Our Celebration of Diverse Voices Continues
Last year, during Women’s History Month, the team at Nashville Public Library (NPL) shared the stories of some of the amazing women who make NPL a cornerstone of our city.
And — because you loved it so much — we’re bringing back this series for Black History Month 2023 to shine a light on just a few of the women of color who work every day to make NPL an inclusive hub that serves the needs of our diverse communities.
Today, we’re sharing the story of Syreeta Butler, who works every day to ensure Nashville school librarians and students have the materials they need to grow their joy of reading as the Program Manager for Limitless Libraries.
Since we spoke with her last year, Syreeta has been very busy. She ran a virtual Middle School Battle of the Books, with more than 20 schools participating; was a guest speaker at Belmont University’s Banned Books Celebration; assisted in the development of a new partnership between NPL and the American Baptist College’s Susie McClure Library; and participated in the Joint Conference for Librarians of Color, held once every four years.
Tell Us a Little Bit About Yourself
I am a native Memphian, born and raised. I obtained a Bachelor’s of Business Administration from the University of Memphis in Management Information Systems, so I have an IT background. I also have a Master of Science in Library and Information Studies from Florida State University.
I have worked in libraries since April 2000; when I was 19 years old, believe it or not.
A few other subtle tidbits: I’m a Christian; I love who I am, and that’s the basis for all of my core values; I really enjoy traveling; I love all sorts of music, and I’m a big goofball, just to add that!
What led you into working in libraries and specifically NPL?
Full disclosure: I absolutely hate retail — that’s what started it. I quit my job at Burlington Coat Factory, because I was like, “Oh, God, enough!” I was just in a really heavy place because I had become independent, paying my bills myself. I went to my English class the next day, down in the dumps about quitting my job, because it was the only job I’ve ever quit. My English professor, Dr. Ladrica Menson-Furr — I’ll never forget her name — came up to me very concerned, and was like, “What’s going on? You’re not your normal, happy-go-lucky, funny self. Is there something I can do to help?” I told her that I’d quit and that I was worried about finding another job that would allow me to support myself.
She told me, “Oh, you should work at the library.” I told her, “Absolutely not! I don’t want to work at the college library — I’ve done that; I spend way too much time there as it is.” She said, “No, no. The public library.” I looked online, saw that they had a position for a part-time Library Clerk open at Memphis Public Library’s Parkway Village Branch Library. It was literally right down the street from my house, almost walking distance, but I’d just never paid attention to it. I applied and got the job. I was hired within a week; that’s how fast it rolled.
I loved my coworkers, and I loved the energy and the vibe. It really solidified my love for libraries. I started as an Adult Services Librarian at Edmondson Pike in March 2016. So, now, as we’re speaking, I’m at my six-year mark with NPL!
Tell us a little bit about your job at NPL.
To start: Limitless Libraries is a partnership between NPL and Metro Nashville Public Schools (MNPS), which offers students, educators, and school librarians access to our collection of two million-plus items and great databases to support their educational needs.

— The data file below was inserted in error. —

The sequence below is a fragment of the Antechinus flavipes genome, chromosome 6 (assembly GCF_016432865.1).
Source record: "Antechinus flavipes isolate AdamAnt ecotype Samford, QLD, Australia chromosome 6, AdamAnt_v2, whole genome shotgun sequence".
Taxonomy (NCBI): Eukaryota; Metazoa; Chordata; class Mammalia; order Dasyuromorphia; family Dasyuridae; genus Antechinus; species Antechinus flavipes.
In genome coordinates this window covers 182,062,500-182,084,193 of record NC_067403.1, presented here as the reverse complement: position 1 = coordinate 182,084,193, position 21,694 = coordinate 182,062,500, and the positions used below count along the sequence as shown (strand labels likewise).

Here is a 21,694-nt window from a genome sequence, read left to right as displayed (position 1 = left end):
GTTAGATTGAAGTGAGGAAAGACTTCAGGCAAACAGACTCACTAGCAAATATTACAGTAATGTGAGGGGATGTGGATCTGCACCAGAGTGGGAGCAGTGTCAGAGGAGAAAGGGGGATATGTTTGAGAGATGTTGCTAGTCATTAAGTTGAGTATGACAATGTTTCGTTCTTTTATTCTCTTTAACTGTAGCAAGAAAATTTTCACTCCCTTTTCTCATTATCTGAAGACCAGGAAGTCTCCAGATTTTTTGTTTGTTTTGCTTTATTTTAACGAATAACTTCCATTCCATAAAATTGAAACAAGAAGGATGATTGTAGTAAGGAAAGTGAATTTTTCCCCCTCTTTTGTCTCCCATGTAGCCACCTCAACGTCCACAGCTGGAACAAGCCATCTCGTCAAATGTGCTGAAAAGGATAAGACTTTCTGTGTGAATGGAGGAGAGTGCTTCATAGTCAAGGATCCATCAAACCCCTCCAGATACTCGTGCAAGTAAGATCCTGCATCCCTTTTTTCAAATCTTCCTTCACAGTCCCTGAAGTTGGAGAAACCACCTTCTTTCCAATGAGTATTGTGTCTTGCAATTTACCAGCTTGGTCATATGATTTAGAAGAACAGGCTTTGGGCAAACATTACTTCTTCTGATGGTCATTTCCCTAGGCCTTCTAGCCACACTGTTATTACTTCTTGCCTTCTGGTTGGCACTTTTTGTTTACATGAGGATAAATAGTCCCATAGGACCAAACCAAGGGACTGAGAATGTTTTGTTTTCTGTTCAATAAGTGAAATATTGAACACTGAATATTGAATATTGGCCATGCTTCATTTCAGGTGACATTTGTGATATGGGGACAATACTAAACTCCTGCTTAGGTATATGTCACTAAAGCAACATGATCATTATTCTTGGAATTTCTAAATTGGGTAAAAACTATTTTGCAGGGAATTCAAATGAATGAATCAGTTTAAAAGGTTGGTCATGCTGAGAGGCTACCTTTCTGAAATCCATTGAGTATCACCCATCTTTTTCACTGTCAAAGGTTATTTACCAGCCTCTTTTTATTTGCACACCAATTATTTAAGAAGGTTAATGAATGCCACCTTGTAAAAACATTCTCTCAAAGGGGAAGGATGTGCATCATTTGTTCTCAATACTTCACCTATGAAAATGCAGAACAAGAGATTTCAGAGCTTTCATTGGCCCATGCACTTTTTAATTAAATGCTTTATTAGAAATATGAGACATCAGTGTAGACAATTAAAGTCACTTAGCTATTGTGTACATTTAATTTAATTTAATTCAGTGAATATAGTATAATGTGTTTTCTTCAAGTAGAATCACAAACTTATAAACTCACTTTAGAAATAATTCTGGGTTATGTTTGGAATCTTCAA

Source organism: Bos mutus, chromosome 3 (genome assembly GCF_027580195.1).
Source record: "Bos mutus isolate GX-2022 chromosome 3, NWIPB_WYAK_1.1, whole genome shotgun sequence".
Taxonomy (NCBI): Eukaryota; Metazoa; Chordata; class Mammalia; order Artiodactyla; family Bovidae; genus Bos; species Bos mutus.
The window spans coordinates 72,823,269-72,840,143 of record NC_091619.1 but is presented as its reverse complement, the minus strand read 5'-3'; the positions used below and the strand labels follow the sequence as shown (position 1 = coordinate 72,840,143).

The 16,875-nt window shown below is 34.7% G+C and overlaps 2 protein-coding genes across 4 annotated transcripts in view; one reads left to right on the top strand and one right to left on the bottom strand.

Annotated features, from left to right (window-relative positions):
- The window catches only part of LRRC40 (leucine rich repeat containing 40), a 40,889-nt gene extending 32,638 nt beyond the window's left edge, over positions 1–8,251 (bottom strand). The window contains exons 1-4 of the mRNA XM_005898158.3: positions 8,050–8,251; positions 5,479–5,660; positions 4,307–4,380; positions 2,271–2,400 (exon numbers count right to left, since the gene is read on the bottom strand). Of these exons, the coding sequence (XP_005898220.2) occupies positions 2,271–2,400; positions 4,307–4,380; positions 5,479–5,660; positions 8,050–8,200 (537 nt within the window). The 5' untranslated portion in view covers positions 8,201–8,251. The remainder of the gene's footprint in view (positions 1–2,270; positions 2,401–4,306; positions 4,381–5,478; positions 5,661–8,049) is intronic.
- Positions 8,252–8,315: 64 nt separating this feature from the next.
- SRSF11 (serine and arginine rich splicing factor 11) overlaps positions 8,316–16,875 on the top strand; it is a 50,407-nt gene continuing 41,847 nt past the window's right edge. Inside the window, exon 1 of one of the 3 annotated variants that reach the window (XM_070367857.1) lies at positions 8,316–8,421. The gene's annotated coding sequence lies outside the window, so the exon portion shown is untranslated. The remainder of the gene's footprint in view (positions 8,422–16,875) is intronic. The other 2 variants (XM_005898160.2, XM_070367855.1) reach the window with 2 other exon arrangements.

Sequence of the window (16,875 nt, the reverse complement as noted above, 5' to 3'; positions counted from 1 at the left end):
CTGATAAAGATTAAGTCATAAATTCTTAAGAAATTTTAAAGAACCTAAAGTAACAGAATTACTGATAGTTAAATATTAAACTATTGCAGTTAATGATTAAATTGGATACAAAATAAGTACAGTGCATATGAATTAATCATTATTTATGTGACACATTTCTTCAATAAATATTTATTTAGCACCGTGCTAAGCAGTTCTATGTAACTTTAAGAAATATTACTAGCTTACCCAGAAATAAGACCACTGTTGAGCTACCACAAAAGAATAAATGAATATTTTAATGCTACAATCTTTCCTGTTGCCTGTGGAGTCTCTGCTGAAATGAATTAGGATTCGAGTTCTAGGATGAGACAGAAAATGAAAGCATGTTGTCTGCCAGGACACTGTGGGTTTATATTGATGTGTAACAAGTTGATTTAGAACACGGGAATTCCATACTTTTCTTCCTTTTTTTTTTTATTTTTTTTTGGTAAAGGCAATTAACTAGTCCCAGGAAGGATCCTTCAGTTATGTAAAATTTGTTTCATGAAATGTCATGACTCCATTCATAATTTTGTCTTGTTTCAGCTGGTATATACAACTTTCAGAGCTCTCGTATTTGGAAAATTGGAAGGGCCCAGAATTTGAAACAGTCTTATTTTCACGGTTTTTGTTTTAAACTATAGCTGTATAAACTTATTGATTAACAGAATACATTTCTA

My role is more about relationship-building and ensuring that the educators and the students feel supported, and that the community understands that we’re here to provide access where there is no access. When students are at home, they may not live close to a library; but, by being at a school with Limitless Libraries, they have access not only to the materials at their school but also to what’s available all across Nashville.
The key part of my job is understanding how the flow of work between MNPS and NPL is happening. It’s great because I get to support the kids and have a little bit of fun in the background!
What do you find to be the most rewarding aspects of working in libraries and at NPL?
I genuinely love helping people. Not necessarily in the sense of something that’s always life-altering, but in the sense of, “If you’re in pursuit of something that’s important to you, I want to be here to guide you along the way.”
For example: people who are starting their own business don’t always know where to begin their process. By talking to a librarian, they get some solid advice like, “First and foremost: have you considered registering your business? If you’re starting a food truck, let’s get you some materials about food trucks. If you want to open a brick-and-mortar shop, let's get some materials about that; let’s get some materials about writing a business plan.”
Those are the kinds of things entrepreneurs are interested in. Librarians are the hand-holding friends that guide people along their information journey to develop what they as a person are looking for. It’s not me impressing upon you, “You should be an entrepreneur!” No — they have the entrepreneurial mindset already. We’re just here to help guide them along the way.
You get to help students learn about college. You get to help babies grow their interest in reading. You help seniors bridge the digital divide. We do a lot, and we get to be a part of peoples’ lives without forcing our way in. That’s by far the most enjoyable part of this for me.
What do you find are the biggest challenges about working in libraries?
One of the biggest things we’re facing, as the Limitless Libraries department, is the pending legislation to restrict what school librarians can put in their collections. We’re the ones who order MNPS library materials; they filter through us. The fact that they’re talking about criminalizing librarians for the materials they stock is absolutely insane to me.
As librarians, we go to school to be able to evaluate information, resources, and educational support materials. If these degrees didn’t exist, who would be there to guide people on their information journey? That is a heavy thing to think about. You have the school board who sets the precedent for educational standards. You have the school librarians who are saying, “We are going to evaluate the information in these books or these materials to ensure they support what you guys are doing.”